The Rota frigate arrived on Monday off Plymouth, with a fleet from Halifax under convoy, and passed up the channel with the chief part of the trade. From the Hydra transport, which put into Plymouth, we have received the following official notification of Sir James Yeo’s success on Lake Ontario, the American notices of which have already been published.


“Head-quarters Kingston, Aug. 14. 1813 “By accounts received from his Excellency the Governor in Chief and Commander of the forces, from Commodore Sir James Yeo, dated off York, half-past one P.M. on the 11th instant, the following particulars have been transmitted of the capture and loss of the enemy’s armed schooners:–

“On Thursday evening last, the 10th instant, the enemy’s squadron, under the Command of Commodore Chauncey, got under weigh from their anchorage, off the mouth of Niagara River, and, with a fine breeze from the east, stood towards our fleet, which were becalmed off the port of Twelve Mile Creek. At sun-set, a breeze coming off the land, gave us the wind of the enemy, when our squadron stood for them, on which immediately bore away from us under as much sail as their schooners could carry to keep up with their larger vessels. The enemy’s fleet formed a long. The Pike, Madison, Oneida, and six schooners (two schooners were placed to windward for the purpose of raking the masts of our squadron as it should come up). At eleven the squadron got within gun-shot of the schooners, when they opened a brisk fire, and, from their going so fast, it was more than an hour before the Wolf, our headmost ship, could pass them ; at this time the rest of the squadron was two and three miles astern of the Wolf, and on her coming up with the Madison and Pike, they put before the wind and made sail, firing their stern-chasers.– Sir J. Yeo finding it impossible to get the squadron up with the enemy, as the Wolf was the only ship which could keep up with them, then made sail between them and the two schooners to windward, which he captured, and which are called the Julia and Growler, each carrying one long 32pounder and long 12-pounder, and 40 men.– Two of the enemy’s largest schooners, the Scourge, of 10, and Hamilton, of nine guns, upset on the night of the 9th, in carrying sail, and all on board perished (about 100 in number). By this loss and capture, the enemy’s squadron are reduced to 10 vessels, and our’s increased to eight. It is ascertained that the Pike mounts 28 long 24-pounders, and 420 men, the Madison 22 long 32 pounders, and 340 men. Boat loads of troops were taken on board the enemy’s squadron on Monday last, for the purpose, it is supposed, of repelling the boarders.– The Wolf has not received any material injury, and not a person hurt. The prisoners were landed on the 11th instant, and the Growler’s damage repaired. She had lost her bowsprit, and was otherwise cut up.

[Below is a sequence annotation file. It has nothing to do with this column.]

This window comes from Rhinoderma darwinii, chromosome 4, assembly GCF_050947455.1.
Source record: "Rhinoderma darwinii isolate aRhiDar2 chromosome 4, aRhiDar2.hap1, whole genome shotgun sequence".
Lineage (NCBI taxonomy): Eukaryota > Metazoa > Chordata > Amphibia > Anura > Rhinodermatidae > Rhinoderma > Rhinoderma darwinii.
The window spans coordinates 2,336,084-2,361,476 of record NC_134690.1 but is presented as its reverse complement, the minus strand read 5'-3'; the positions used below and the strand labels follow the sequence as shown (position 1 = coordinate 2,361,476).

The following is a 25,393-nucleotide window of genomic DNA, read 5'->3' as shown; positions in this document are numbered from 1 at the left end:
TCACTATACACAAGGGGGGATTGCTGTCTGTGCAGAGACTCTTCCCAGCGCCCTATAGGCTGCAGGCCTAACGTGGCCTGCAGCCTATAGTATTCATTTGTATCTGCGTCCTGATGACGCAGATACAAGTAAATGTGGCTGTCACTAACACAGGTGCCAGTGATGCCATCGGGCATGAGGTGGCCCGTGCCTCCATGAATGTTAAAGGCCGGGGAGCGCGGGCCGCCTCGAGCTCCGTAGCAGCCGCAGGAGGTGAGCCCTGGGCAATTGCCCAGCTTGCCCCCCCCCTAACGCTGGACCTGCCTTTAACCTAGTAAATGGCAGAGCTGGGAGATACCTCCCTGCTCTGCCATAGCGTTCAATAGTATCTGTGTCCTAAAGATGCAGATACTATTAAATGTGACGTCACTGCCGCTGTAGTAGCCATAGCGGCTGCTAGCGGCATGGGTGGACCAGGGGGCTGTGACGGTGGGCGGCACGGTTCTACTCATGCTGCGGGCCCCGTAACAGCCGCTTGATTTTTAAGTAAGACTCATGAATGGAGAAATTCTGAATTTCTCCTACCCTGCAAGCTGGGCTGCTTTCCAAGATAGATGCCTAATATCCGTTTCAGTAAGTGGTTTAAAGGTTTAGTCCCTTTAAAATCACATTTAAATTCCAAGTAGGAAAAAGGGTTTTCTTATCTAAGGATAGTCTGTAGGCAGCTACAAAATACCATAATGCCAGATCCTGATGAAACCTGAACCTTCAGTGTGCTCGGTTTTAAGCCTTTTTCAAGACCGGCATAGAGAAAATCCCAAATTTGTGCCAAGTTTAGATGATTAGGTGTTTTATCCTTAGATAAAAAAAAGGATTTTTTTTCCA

“Nothing could exceed the eagerness and enthusiasm of the officers and men in our squadron for a close engagement.”

Citation: Caledonian Mercury (Edinburgh, United Kingdom), 16 October 1813, available at the Scissors and Paste Database,